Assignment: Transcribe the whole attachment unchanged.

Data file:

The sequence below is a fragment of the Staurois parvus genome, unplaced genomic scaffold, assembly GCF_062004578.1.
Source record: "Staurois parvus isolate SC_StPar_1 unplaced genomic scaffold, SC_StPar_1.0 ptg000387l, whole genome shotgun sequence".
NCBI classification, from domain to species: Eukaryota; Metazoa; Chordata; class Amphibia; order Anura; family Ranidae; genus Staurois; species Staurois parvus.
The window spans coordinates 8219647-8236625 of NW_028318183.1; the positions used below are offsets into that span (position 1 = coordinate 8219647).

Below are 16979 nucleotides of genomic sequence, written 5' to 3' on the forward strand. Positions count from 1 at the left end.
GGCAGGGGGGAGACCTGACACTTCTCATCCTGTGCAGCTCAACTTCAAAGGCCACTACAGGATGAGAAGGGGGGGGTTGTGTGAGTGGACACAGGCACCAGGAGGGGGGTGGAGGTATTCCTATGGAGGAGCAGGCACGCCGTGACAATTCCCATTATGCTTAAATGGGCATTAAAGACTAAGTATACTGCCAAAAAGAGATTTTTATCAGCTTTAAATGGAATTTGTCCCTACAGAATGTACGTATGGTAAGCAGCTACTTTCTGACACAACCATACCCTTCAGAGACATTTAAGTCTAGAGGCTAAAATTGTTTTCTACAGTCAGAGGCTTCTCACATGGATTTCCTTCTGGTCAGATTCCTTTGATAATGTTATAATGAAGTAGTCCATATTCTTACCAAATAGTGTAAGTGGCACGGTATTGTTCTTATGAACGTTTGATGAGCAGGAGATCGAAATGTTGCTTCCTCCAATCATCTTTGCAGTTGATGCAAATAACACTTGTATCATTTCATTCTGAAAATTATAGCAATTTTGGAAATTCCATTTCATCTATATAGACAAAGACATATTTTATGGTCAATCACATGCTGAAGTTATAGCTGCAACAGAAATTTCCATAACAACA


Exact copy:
The sequence below is a fragment of the Staurois parvus genome, unplaced genomic scaffold, assembly GCF_062004578.1.
Source record: "Staurois parvus isolate SC_StPar_1 unplaced genomic scaffold, SC_StPar_1.0 ptg000387l, whole genome shotgun sequence".
NCBI classification, from domain to species: Eukaryota; Metazoa; Chordata; class Amphibia; order Anura; family Ranidae; genus Staurois; species Staurois parvus.
The window spans coordinates 8219647-8236625 of NW_028318183.1; the positions used below are offsets into that span (position 1 = coordinate 8219647).

Below are 16979 nucleotides of genomic sequence, written 5' to 3' on the forward strand. Positions count from 1 at the left end.
GGCAGGGGGGAGACCTGACACTTCTCATCCTGTGCAGCTCAACTTCAAAGGCCACTACAGGATGAGAAGGGGGGGGTTGTGTGAGTGGACACAGGCACCAGGAGGGGGGTGGAGGTATTCCTATGGAGGAGCAGGCACGCCGTGACAATTCCCATTATGCTTAAATGGGCATTAAAGACTAAGTATACTGCCAAAAAGAGATTTTTATCAGCTTTAAATGGAATTTGTCCCTACAGAATGTACGTATGGTAAGCAGCTACTTTCTGACACAACCATACCCTTCAGAGACATTTAAGTCTAGAGGCTAAAATTGTTTTCTACAGTCAGAGGCTTCTCACATGGATTTCCTTCTGGTCAGATTCCTTTGATAATGTTATAATGAAGTAGTCCATATTCTTACCAAATAGTGTAAGTGGCACGGTATTGTTCTTATGAACGTTTGATGAGCAGGAGATCGAAATGTTGCTTCCTCCAATCATCTTTGCAGTTGATGCAAATAACACTTGTATCATTTCATTCTGAAAATTATAGCAATTTTGGAAATTCCATTTCATCTATATAGACAAAGACATATTTTATGGTCAATCACATGCTGAAGTTATAGCTGCAACAGAAATTTCCATAACAACA